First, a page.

How much of your information do you allow others to review?
http://www.computerworld.com/s/article/9171639/IRS_DOJ_use_social_media_sites_to_track_deadbeats_criminal_activity_?source=CTWNLE_nlt_security_2010-03-17 is a neat article, one that shows US Intelligence and other governmental agencies AREN'T gobbling the information on social networking sites.
It's a good read; check it out.
My friend in Switzerland asked about my Linked-In profile, now gone. It was difficult relating the whole tangled story about my recruitment--at work!--to leap into a more glamourous career. Ya, right, a Fortune 50 doing well is something to sneer at. Grrrrrr!
And then we discussed the Aurora attack, the one that used your friends and their accounts to target you into running malware. Grrrrr!
In short, I think it's time that we need to embrace the idea that Internet posting = billboard posting. Much as the husband in the movie, "Julie and Julia", we need to realize that all kinds of people are able to correlate our postings with our stated activities. People can note the inconsistencies between our stated illness and those internet postings done despite our promised illness.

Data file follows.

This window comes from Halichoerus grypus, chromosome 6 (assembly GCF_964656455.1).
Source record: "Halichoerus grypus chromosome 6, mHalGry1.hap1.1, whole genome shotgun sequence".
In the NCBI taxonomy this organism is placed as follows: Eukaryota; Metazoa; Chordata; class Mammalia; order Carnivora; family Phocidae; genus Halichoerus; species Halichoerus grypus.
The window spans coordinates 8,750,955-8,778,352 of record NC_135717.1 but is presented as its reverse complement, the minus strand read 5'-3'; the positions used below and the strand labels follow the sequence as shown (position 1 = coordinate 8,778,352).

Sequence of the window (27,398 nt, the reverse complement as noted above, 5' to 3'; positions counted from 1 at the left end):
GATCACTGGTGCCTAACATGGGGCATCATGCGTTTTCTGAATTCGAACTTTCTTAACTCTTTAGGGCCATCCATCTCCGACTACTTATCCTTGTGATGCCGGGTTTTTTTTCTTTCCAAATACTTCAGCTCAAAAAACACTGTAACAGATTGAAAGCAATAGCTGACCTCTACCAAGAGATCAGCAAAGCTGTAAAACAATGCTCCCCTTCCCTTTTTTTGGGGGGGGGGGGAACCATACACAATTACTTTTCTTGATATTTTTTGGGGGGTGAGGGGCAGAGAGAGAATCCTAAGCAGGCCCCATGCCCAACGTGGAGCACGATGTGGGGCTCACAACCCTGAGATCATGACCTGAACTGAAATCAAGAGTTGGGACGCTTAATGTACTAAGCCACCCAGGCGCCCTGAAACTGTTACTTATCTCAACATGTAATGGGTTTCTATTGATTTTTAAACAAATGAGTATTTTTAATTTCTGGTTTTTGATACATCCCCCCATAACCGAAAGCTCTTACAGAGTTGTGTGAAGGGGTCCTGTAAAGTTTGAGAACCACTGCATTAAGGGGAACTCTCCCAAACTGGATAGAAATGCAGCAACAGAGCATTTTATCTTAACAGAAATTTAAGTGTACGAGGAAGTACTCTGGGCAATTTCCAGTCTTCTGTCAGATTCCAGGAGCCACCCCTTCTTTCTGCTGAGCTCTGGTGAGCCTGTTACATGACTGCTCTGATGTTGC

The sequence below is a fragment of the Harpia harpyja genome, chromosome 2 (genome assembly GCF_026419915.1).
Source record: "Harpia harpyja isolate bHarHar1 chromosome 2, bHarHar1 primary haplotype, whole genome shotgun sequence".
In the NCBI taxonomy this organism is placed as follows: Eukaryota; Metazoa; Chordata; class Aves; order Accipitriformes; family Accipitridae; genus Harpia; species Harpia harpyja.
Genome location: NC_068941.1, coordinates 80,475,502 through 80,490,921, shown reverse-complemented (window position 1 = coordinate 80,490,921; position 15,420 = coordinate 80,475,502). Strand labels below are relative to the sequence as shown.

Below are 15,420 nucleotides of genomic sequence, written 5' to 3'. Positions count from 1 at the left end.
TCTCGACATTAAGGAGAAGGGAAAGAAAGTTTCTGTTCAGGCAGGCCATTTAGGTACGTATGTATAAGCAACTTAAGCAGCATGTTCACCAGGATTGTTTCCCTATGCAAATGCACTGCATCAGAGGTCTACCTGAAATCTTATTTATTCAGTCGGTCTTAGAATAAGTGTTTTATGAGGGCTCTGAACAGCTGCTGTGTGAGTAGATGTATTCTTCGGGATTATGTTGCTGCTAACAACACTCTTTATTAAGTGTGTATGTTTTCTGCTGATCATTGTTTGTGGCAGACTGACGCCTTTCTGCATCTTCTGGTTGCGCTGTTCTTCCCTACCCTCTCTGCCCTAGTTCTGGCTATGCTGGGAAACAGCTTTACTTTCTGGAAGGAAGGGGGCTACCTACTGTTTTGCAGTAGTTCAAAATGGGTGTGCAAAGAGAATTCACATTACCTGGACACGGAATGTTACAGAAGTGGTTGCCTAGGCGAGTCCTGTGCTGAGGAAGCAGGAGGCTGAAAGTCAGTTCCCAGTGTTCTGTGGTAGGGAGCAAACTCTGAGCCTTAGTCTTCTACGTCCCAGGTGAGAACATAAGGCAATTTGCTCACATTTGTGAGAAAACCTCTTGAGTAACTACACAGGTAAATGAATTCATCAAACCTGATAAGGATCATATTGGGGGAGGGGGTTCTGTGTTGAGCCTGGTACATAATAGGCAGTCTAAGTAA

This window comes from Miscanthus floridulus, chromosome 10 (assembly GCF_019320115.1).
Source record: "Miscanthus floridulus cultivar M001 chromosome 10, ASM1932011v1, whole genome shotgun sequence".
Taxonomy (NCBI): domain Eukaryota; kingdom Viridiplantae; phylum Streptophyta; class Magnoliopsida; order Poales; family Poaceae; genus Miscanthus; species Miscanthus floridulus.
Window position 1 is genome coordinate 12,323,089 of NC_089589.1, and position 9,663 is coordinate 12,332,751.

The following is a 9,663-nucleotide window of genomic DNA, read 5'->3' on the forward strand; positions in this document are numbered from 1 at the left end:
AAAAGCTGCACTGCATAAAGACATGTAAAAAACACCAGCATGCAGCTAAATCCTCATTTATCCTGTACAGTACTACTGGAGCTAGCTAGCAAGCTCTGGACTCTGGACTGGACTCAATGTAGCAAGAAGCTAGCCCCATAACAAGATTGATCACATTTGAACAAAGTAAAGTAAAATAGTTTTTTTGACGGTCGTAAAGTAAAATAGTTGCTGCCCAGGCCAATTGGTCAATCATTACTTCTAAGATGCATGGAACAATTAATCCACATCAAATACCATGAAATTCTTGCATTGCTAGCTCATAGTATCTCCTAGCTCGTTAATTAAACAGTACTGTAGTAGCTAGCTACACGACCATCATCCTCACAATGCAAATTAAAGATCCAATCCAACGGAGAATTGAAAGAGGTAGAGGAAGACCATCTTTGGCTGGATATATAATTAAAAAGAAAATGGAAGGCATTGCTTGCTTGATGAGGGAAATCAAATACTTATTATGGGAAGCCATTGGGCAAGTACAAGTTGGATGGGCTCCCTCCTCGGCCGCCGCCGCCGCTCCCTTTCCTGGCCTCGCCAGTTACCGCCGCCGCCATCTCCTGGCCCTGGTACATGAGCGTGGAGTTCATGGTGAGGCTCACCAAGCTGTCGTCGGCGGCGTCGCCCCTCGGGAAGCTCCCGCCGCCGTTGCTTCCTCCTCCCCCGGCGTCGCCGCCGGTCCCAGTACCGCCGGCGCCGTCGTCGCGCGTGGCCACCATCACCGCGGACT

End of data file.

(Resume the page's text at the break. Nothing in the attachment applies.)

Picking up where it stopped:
As in most things, it's what you post that speaks louder than your words.
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Cisco Firepower Threat Defense (FTD): Configuration and Troubleshooting Best Practices for the Next-Generation Firewall (NGFW), Next-Generation Intrusion Prevention System (NGIPS), and Advanced Malware Protection (AMP)